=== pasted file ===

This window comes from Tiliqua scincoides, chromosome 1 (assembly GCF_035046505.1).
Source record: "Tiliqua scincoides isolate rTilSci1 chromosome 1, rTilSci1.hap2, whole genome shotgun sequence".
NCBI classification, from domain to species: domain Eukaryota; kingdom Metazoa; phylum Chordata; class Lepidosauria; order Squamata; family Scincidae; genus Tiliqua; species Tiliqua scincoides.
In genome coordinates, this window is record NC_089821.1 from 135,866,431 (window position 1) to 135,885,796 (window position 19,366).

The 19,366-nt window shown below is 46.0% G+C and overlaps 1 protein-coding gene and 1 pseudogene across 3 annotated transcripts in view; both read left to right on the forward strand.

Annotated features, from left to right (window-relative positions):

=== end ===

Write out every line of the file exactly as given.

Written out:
This window comes from Tiliqua scincoides, chromosome 1 (assembly GCF_035046505.1).
Source record: "Tiliqua scincoides isolate rTilSci1 chromosome 1, rTilSci1.hap2, whole genome shotgun sequence".
NCBI classification, from domain to species: domain Eukaryota; kingdom Metazoa; phylum Chordata; class Lepidosauria; order Squamata; family Scincidae; genus Tiliqua; species Tiliqua scincoides.
In genome coordinates, this window is record NC_089821.1 from 135,866,431 (window position 1) to 135,885,796 (window position 19,366).

The 19,366-nt window shown below is 46.0% G+C and overlaps 1 protein-coding gene and 1 pseudogene across 3 annotated transcripts in view; both read left to right on the forward strand.

Annotated features, from left to right (window-relative positions):